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A Void

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A Void
Cover of the English translation of La Disparition
AuthorGeorges Perec
Original titleLa Disparition
TranslatorGilbert Adair
Publication date
Publication placeFrance
Published in English
Media typePrint (Hardcover, Paperback)
Pages290 pp (Eng. trans. Hardcover)
ISBN0-00-271119-2 (Eng. trans. Hardcover)

A Void, translated from the original French La Disparition (lit. "The Disappearance"), is a 300-page French lipogrammatic novel, written in 1969 by Georges Perec, entirely without using the letter e, following Oulipo constraints. Perec would go on to write with the inverse constraint in Les Revenentes, with only the vowel “e” present in the work. Ian Monk would later translate Les Revenentes into English under the title The Exeter Text.



It was translated into English by Gilbert Adair, with the title A Void, for which he won the Scott Moncrieff Prize in 1995.[1] The Adair translation of the book also won the 1996 Firecracker Alternative Book Award for Fiction.[2]

Three other English translations are titled A Vanishing by Ian Monk,[3] Vanish'd! by John Lee,[4] and Omissions by Julian West.[5]

All translators have imposed upon themselves a similar lipogrammatic constraint to the original, avoiding the most commonly used letter of the alphabet. This precludes the use of words normally considered essential such as je ("I"), et ("and"), and le (masculine "the") in French, as well as "me", "be", and "the" in English. The Spanish version contains no a, which is the second most commonly used letter in the Spanish language (first being e), while the Russian version contains no о. The Japanese version does not use syllables containing the sound "i" (, , , etc.) at all.

Other languages translations
Language Author Title Year
German Eugen Helmlé Anton Voyls Fortgang 1986
Italian Piero Falchetta La scomparsa 1995
Spanish Hermes Salceda El secuestro 1997
Swedish Sture Pyk Försvinna 2000
Russian Ales Astashonok-Zhgirovsky Исчезновение [Ischeznovenie] 2001
Russian Valeriy Kislov Исчезание [Ischezanie] 2005
Turkish Cemal Yardımcı Kayboluş 2006
Dutch Guido van de Wiel 't Manco 2009
Romanian Serban Foarta Disparitia 2010
Japanese Shuichiro Shiotsuka 煙滅 [Emmetsu] 2010
Croatian Vanda Mikšić Ispario 2012
Portuguese José Roberto "Zéfere" Andrades Féres O Sumiço 2016
Catalan Adrià Pujol Cruells L'eclipsi 2017
Polish René Koelblen and Stanisław Waszak Zniknięcia 2022
Finnish Ville Keynäs Häviäminen 2023

Plot summary


A Void's plot follows a group of individuals looking for a missing companion, Anton Vowl. It is in part a parody of noir and horror fiction, with many stylistic tricks, gags, plot twists, and a grim conclusion. On many occasions it implicitly talks about its own lipogrammatic limitation, highlighting its unusual syntax. A Void's protagonists finally work out which symbol is missing, but find it a hazardous topic to discuss, as any who try to bypass this story's constraint risk fatal injury. Philip Howard, writing a lipogrammatic appraisal of A Void in his column Lost Words, said: "This is a story chock-full of plots and sub-plots, of loops within loops, of trails in pursuit of trails, all of which allow its author an opportunity to display his customary virtuosity as an avant-gardist magician, acrobat and clown."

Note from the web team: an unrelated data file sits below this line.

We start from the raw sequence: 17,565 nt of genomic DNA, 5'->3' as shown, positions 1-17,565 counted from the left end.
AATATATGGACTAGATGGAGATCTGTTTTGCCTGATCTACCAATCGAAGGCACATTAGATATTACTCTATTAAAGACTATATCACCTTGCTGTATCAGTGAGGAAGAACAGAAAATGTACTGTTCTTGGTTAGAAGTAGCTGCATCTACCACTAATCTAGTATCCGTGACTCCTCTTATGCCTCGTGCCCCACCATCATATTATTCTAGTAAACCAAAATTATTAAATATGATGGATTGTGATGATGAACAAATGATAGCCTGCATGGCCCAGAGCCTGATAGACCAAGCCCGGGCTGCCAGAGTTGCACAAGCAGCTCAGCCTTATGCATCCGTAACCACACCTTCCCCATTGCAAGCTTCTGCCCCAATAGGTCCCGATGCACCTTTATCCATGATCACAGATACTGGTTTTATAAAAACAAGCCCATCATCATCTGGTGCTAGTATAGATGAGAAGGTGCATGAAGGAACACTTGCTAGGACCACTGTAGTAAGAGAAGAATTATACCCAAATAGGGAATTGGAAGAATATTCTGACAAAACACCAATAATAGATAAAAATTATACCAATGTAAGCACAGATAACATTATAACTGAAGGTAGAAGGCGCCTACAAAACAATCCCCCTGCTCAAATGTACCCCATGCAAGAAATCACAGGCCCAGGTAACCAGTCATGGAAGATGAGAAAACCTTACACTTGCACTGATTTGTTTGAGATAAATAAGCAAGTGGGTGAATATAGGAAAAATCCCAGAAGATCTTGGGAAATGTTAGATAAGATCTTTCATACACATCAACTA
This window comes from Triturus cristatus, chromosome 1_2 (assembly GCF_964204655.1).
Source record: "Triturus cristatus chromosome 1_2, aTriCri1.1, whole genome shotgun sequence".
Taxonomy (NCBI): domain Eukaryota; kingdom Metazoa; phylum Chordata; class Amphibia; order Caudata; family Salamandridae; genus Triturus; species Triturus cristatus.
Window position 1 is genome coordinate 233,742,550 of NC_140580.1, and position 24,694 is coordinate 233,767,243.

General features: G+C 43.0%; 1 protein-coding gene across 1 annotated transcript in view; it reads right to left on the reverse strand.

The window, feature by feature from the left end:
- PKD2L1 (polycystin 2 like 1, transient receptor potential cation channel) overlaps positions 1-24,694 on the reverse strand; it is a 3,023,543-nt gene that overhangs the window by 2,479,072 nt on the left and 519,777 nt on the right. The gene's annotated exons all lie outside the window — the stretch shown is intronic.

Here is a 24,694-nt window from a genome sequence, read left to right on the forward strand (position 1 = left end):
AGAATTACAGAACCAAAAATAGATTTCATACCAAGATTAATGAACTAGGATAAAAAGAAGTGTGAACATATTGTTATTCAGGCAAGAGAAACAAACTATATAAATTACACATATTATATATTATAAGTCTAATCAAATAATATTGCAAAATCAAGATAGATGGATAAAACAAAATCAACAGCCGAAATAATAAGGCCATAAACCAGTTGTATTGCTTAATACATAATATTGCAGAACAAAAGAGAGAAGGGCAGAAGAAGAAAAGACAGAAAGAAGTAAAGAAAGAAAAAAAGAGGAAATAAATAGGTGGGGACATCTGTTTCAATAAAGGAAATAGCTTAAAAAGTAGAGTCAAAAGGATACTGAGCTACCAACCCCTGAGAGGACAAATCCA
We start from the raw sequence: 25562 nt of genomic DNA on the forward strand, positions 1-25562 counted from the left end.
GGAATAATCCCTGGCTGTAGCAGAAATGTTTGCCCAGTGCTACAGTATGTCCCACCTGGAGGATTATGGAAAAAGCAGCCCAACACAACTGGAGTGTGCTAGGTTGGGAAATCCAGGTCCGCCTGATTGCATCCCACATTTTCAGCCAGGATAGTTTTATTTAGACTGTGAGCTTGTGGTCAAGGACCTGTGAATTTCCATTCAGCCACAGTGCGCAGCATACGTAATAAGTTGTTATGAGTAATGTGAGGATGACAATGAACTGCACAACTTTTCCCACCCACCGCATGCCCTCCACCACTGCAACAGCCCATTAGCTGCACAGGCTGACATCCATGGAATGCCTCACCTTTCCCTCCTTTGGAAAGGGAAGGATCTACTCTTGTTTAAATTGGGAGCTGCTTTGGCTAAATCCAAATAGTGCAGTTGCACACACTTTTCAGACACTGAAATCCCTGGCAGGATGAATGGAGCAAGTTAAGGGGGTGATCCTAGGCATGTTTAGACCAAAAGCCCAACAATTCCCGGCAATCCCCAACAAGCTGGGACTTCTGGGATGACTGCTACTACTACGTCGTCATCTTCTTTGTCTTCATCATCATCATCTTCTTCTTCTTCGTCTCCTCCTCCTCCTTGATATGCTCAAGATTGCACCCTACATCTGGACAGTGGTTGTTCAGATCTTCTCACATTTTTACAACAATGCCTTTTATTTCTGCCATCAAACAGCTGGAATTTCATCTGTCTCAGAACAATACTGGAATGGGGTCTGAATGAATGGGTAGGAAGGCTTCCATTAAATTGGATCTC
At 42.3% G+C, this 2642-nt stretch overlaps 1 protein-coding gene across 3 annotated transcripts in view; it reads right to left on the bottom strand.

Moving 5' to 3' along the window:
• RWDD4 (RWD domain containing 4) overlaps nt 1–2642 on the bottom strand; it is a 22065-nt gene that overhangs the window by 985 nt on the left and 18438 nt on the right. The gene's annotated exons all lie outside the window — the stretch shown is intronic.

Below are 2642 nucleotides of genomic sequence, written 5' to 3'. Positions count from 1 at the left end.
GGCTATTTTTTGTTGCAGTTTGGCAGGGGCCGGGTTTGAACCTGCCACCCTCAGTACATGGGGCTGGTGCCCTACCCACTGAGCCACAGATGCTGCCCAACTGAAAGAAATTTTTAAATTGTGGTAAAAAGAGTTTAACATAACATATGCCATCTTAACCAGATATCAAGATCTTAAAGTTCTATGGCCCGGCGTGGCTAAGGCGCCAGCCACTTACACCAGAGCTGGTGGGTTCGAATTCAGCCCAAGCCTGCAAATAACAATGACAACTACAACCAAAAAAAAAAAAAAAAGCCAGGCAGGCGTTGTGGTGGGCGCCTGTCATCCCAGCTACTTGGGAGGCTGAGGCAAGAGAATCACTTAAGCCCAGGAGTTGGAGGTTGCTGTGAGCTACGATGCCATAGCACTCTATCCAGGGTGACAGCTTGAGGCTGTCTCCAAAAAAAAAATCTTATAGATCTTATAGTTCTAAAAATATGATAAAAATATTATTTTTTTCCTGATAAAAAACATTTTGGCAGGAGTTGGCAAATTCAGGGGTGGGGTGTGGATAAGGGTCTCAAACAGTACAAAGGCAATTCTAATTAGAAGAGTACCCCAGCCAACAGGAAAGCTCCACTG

Major themes


Both of Georges Perec's parents perished in World War II: his father as a soldier and his mother in the Holocaust. He was brought up by his aunt and uncle after surviving the war. Warren Motte interprets the absence of the letter e in the book as a metaphor for Perec's own sense of loss and incompleteness:[6]

The absence of a sign is always the sign of an absence, and the absence of the E in A Void announces a broader, cannily coded discourse on loss, catastrophe, and mourning. Perec cannot say the words père ["father"], mère ["mother"], parents ["parents"], famille ["family"] in his novel, nor can he write the name Georges Perec. In short, each "void" in the novel is abundantly furnished with meaning, and each points toward the existential void that Perec grappled with throughout his youth and early adulthood. A strange and compelling parable of survival becomes apparent in the novel, too, if one is willing to reflect on the struggles of a Holocaust orphan trying to make sense out of absence, and those of a young writer who has chosen to do without the letter that is the beginning and end of écriture ["writing"].



See also



  1. ^ "List of prize winners at the Society of Authors website". Archived from the original on 5 November 2013. Retrieved 4 August 2012.
  2. ^ "Firecracker Alternative Book Awards". ReadersRead.com. Archived from the original on 4 March 2009.
  3. ^ Levin Becker, Daniel (2012). Many subtle channels : in praise of potential literature. Cambridge, Mass.: Harvard University Press. ISBN 978-0-674-06962-6. OCLC 794004240.
  4. ^ Bensimon, Paul; français, Centre de recherches en traduction et stylistique comparée de l'anglais et du (1995). La lecture du texte traduit (in French). Presses Sorbonne Nouvelle. ISBN 978-2-87854-098-7.
  5. ^ Esme Winter-Froemel; Angelika Zirker, eds. (2015). Enjeux du jeu de mots : Perspectives linguistiques et littéraires. Berlin/Boston: De Gruyter. ISBN 978-3-11-040834-8. OCLC 1013955053.
  6. ^ "Reading Georges Perec". Context (11). Dalkey Archive Press. Retrieved 28 July 2014.